The defendant first contends that the trial court erred in denying his motion to suppress the statements he made to police after invoking his right to counsel. Specifically, defendant argues that Detective Thomas's reading of the Iowa arrest warrant constituted further interrogation in violation of Miranda v. Arizona, 384 U.S. 436, 16 L. Ed. 2d 694, 86 S. Ct. 1602 (1966) and Edwards v. Arizona, 451 U.S. 477, 68 L. Ed. 2d 378, 101 S. Ct. 1880 (1981). We disagree.
Miranda established that a defendant subjected to custodial interrogation was entitled to certain procedural safeguards, including the right to have an attorney present during questioning. Moreover, "[i]f the individual states that he wants an attorney, the interrogation must cease until an attorney is present." Miranda, 384 U.S. at 474, 16 L. Ed. 2d at 723, 86 S. Ct. at ___. Once a defendant has invoked his right to counsel, he may not be subject to renewed interrogation without his attorney present, "unless the accused himself initiates further communications, exchanges, or conversations with the police." Edwards, 452 U.S. at 485, 68 L. Ed. 2d at 386, 101 S. Ct. at ___.
In this case the defendant instituted a conversation with Detective Thomas and asked to speak with Officer Reyna. He did so, however, only after Thomas began reading the arrest warrant, and a defendant does not waive his right to counsel merely by responding to further police-initiated custodial interrogation. Edwards, 451 U.S. at 484, 68 L. Ed 2d at 386, 101 S. Ct. at ___. The critical issue, therefore, is whether Thomas's reading of the arrest warrant constituted "interrogation."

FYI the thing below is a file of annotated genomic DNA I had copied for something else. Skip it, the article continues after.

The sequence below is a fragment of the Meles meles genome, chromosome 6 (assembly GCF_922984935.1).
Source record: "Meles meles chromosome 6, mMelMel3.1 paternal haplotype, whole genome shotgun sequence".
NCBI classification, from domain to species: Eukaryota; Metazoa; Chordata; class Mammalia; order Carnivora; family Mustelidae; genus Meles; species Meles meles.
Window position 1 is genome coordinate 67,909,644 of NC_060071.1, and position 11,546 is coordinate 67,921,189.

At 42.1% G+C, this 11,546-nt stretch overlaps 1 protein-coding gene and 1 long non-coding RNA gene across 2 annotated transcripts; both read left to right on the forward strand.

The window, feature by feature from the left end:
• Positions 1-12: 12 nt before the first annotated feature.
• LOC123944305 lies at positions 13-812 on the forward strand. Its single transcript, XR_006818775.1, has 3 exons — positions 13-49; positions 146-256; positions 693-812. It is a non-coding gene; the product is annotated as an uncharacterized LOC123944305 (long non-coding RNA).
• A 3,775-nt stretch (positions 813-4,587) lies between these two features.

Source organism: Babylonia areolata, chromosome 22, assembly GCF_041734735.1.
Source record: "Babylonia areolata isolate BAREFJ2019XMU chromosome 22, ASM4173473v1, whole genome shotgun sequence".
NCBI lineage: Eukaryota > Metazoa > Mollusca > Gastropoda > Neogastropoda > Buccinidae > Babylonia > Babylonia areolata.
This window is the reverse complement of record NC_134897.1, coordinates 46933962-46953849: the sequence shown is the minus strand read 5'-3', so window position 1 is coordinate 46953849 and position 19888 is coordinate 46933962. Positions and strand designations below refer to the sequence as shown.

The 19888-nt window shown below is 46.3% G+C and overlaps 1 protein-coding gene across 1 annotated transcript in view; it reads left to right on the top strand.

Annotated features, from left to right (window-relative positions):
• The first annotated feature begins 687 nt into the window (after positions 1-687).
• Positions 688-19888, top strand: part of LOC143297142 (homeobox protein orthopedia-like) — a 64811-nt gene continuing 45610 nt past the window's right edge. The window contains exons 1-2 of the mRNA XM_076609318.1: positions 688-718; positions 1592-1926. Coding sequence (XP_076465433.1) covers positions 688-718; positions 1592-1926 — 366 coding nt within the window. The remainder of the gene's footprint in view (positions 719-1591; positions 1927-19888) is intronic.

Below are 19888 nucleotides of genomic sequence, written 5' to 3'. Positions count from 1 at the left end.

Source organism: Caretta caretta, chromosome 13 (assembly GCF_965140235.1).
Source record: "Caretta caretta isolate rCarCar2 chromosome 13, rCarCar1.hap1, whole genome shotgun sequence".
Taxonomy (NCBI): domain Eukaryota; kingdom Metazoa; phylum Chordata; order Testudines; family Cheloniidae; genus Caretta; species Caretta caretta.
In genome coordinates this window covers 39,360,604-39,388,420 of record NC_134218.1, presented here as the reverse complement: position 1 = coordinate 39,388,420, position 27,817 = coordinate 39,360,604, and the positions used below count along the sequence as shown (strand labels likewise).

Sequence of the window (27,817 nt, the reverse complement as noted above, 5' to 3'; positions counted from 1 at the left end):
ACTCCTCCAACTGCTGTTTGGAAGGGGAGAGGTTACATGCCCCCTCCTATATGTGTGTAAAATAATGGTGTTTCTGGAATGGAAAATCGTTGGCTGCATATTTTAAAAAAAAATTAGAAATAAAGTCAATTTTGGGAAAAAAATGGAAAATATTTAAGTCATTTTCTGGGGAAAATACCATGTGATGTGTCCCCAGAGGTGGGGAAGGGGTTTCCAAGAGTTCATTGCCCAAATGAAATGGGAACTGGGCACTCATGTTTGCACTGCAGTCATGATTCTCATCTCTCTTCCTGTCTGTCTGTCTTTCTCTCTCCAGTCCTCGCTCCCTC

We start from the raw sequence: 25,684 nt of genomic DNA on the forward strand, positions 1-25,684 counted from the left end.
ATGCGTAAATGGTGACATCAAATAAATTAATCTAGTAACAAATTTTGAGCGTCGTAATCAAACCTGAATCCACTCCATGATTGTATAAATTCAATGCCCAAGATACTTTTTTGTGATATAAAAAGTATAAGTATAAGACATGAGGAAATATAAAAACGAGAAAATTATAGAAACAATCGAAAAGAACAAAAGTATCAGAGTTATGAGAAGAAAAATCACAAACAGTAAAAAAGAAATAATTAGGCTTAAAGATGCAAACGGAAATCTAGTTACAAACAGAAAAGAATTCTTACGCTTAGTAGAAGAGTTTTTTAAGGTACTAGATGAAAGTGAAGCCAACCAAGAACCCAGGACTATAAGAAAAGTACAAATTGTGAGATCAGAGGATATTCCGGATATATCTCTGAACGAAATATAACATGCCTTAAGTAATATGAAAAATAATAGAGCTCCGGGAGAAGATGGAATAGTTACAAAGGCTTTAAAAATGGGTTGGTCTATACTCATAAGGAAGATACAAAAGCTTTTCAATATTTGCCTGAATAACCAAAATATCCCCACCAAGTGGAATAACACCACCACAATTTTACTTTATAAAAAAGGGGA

In Rhode Island v. Innis, the Supreme Court held that "interrogation" for Miranda purposes includes not only express questioning, but also any words or actions by the police, other than those normally attendant to arrest and custody, that the police should know are reasonably likely to elicit an incriminating response. Innis, 446 U.S. 291, 301, 64 L. Ed. 2d 297, 308, 100 S. Ct. 1682, ___ (1980). This definition focuses primarily upon the perceptions of the defendant, rather than the intent of the police. However, "since the police surely cannot be held accountable for the unforeseeable results of their words or actions, the definition of interrogation can extend only to words or acts on the part of police officers that they should have known were reasonably likely to elicit an incriminating response." (Emphasis in original.) Innis, 446 U.S. at 301-02, 64 L. Ed. 2d at 308, 100 S. Ct. at ___.
Should Detective Thomas have known that reading the Iowa arrest warrant to the defendant was reasonably likely to elicit an incriminating response? Thomas testified that he was required by Iowa law to read the warrant to defendant, and he did so at what he felt was the first opportunity. He described what occurred as follows:
"I entered the room and I had the warrant in my hand. I did not even sit down in the chair. *** I informed Mr. Parker that I would read to him the warrant that I had issued for his arrest. I read to him, to any peace officer in the State of Iowa[,] information upon oath having been filed this day before the Iowa District Court, Scott County, Iowa that the crime of forgery, 715A.6[,] theft fourth degree 714.2 sub-paragraph 4, theft fifth ...